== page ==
Could Your Christmas Tree Have Mold?

Could Your Christmas Tree Have Mold?

The cherished tradition of placing a live Christmas tree in your home and decorating it with lights, baubles, and popcorn strings is one many families look forward to with anxious anticipation. Some even put up their tree a month or more before the special day so they can relish the joy of the season. In some cases, however, that Christmas tree may be contributing to respiratory problems, termed “Christmas tree syndrome,” that could put a damper on your holiday fun. But take heart! There are natural ways around this bump in the holiday road.

What is Christmas tree syndrome?

Nearly 50 years ago, a Canadian researcher wrote a paper entitled “Christmas Tree Allergy: Mould and Pollen Studies”, in which he noted that about 7 percent of individuals with allergies experienced a rise in their symptoms when they had a Christmas tree in their homes. His small sampling of 10 homes uncovered a variety of mold spores and not much credence was attributed to his findings, but the term Christmas tree syndrome was born.

The culprit in this syndrome is mold, whose spores cling to the branches of the trees we put into our homes and offices for the holidays. Statistics concerning mold allergy are not clear. According to one source, approximately 13 percent of people in the United States are affected by mold allergies, while another source notes that among preschool aged kids living in the southern United States, 80 percent showed a reaction to mold spores, house dust mites, or both. In any case, exposure to mold spores raises the potential for at least some people to experience a reaction.

Read about your mind on mold

Nearly 40 years after the Canadian research article, interest in Christmas tree syndrome reappeared. In a study presented at the American College of Allergy, Asthma & Immunology in 2007, Dr. Philip Hemmers reported that mold spore levels on indoor Christmas trees rose more than fivefold during the two weeks associated with the holidays, peaking at 5,000 spores per cubic meter by the end of the festivities, a level that can cause significant symptoms, especially for people with mold allergies, other allergies, or asthma.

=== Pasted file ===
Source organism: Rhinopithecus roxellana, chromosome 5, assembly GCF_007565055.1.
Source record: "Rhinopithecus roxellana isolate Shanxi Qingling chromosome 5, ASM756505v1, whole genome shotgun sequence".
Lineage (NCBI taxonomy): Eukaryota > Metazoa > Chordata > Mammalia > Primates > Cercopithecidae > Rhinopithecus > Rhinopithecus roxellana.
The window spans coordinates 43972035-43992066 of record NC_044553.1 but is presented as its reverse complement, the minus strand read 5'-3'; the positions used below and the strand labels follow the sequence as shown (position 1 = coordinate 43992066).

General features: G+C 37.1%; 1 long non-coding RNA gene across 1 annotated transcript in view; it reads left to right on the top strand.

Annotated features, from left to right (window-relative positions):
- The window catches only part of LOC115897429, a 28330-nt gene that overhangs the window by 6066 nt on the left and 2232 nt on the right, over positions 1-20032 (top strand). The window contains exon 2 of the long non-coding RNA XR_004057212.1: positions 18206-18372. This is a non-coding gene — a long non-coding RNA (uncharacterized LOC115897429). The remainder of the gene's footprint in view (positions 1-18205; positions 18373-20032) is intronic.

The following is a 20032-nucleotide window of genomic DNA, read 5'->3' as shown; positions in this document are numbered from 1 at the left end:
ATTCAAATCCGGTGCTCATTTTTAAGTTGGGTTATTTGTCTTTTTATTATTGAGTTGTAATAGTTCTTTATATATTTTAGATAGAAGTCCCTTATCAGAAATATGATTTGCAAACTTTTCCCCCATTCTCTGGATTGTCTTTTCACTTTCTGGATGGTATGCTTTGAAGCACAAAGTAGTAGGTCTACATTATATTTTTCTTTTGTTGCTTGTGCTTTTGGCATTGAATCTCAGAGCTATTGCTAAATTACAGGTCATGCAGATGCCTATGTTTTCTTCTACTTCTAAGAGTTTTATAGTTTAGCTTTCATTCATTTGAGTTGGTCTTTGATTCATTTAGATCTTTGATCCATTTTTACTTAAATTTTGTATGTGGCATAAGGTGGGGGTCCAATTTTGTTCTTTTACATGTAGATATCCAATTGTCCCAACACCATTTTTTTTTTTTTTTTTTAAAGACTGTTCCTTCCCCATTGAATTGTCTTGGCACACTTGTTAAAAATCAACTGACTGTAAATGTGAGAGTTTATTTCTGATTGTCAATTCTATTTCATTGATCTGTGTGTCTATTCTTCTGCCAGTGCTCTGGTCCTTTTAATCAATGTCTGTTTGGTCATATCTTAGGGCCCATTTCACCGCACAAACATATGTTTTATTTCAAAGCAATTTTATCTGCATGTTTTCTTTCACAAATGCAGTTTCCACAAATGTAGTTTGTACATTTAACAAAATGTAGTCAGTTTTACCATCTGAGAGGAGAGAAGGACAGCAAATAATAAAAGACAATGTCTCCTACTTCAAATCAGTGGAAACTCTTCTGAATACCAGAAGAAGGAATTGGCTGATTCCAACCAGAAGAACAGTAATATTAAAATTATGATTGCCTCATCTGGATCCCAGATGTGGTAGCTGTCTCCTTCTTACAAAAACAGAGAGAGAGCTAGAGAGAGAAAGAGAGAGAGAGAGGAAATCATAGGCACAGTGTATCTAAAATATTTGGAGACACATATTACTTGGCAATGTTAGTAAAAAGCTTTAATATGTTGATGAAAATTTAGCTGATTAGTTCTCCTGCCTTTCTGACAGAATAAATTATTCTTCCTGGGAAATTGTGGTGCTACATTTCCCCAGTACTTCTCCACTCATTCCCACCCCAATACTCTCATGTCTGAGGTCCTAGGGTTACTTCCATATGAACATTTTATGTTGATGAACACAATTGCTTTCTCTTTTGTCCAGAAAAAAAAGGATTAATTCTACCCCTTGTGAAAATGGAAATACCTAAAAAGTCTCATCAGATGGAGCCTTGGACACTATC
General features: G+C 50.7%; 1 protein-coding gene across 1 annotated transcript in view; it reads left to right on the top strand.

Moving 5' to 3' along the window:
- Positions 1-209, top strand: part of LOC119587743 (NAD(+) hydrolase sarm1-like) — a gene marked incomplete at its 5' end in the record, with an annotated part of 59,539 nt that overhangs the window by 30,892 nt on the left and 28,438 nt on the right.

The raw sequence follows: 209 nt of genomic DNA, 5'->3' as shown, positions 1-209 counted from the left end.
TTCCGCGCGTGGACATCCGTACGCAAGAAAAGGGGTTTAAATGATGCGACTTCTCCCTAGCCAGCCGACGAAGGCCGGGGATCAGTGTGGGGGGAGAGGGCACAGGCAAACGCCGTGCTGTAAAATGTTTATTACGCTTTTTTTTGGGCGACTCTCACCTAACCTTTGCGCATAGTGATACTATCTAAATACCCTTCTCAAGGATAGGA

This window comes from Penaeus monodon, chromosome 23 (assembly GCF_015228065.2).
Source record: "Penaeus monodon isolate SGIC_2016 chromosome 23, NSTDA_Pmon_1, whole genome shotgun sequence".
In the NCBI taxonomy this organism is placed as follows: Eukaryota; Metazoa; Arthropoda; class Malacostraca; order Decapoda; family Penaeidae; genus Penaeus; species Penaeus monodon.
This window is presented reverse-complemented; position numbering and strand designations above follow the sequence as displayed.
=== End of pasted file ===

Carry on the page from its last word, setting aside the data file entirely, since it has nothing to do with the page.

The main types of mold found on traditional Christmas trees are Alternaria, Aspergillus, Cladosporium, and Penicillium. Although knowledge of critical spore levels is meager, research indicates that levels as low as 100 spores per cubic meter for Alternaria fall into that category (cause significant symptoms), and that it is 3,000 spores per cubic meter for Cladosporium.

But wait: there’s more. A study that examined 28 Christmas trees uncovered a total of 53 mold species, of which 70 percent were potentially hazardous to one’s health. What’s a Christmas tree lover to do?

Read about 3 tips to get rid of bathroom mold

How to avoid Christmas tree syndrome

If you or your family have experienced the symptoms of Christmas tree syndrome (those associated with hay-fever such as itchy nose, watery eyes, coughing, headache) or you want to help avoid them, here are some tips from the Asthma and Allergy Foundation of America and other experts.

  • Lower humidity levels in your home. Indoor humidity levels of 50 percent or higher allow mold to thrive. The optimal humidity level is 35 percent or lower.
  • If you must use a humidifier, be sure to clean the fluid reservoir at least two times a week.
  • Utilize exhaust fans if possible.
  • If you are bothered by mold and visit someone who has a tree, consider wearing a mask (you could decorate it and make it a holiday mask!).
  • Use a leaf blower to remove mold spores and pollen from your tree before you bring it inside.
  • If you don’t have a leaf blower, you can wash the tree with a hose before bringing it indoors.
  • Keep your tree inside the house for as short a time as possible. The longer a tree is indoors, the higher the spore levels will be.
  • Buy a self-cut tree. A self-cut tree has not been exposed to higher mold spore levels associated with storage and transportation.
  • Use a high-quality air purifier in the same room as the tree.
  • Remove other sources of mold and mildew in your home, such as in the bathroom, basement, attic, and kitchen, all of which can contribute to symptoms.
  • Consider having an outdoor decorated tree this year.


2007 Annual Meeting American College of Allergy, Asthma & Immunology November 814, 2007 Dallas. Annals of Allergy, Asthma & Immunology. 2008 Jan 100(1): SuppA1-A105

Arbes SJ Jr et al. Prevalences of positive skin test responses to 10 common allergens in the US population: results from the third National Health and Nutrition Examination Survey. Journal of Allergy and Clinical Immunology 2005 Aug; 116(2): 377-83

Huang S-W. Mold allergy. Medscape 2017 Sep 18

IQAir. How to avoid Christmas tree syndrome

Kurlandsky LE et al. Identification of mold on seasonal indoor coniferous trees. Annals of Allergy, Asthma & Immunology 2001 Jun; 106(6): 543-44

Twaroch TE et al. Mold allergens in respiratory allergy: from structure to therapy. Allergy Asthma and Immunology Research 2015 May; 7(3): 205-220

Wyse DM, Malloch D. Christmas tree allergy: mould and pollen studies. Canadian Medical Association Journal 1970 Dec 5; 103(12): 1272-76

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Deborah is a freelance health writer who is passionate about animals and the environment. She has authored, co-authored, and written more than 50 books and thousands of articles on a wide range of topics. Currently, she lives in Tucson, Arizona.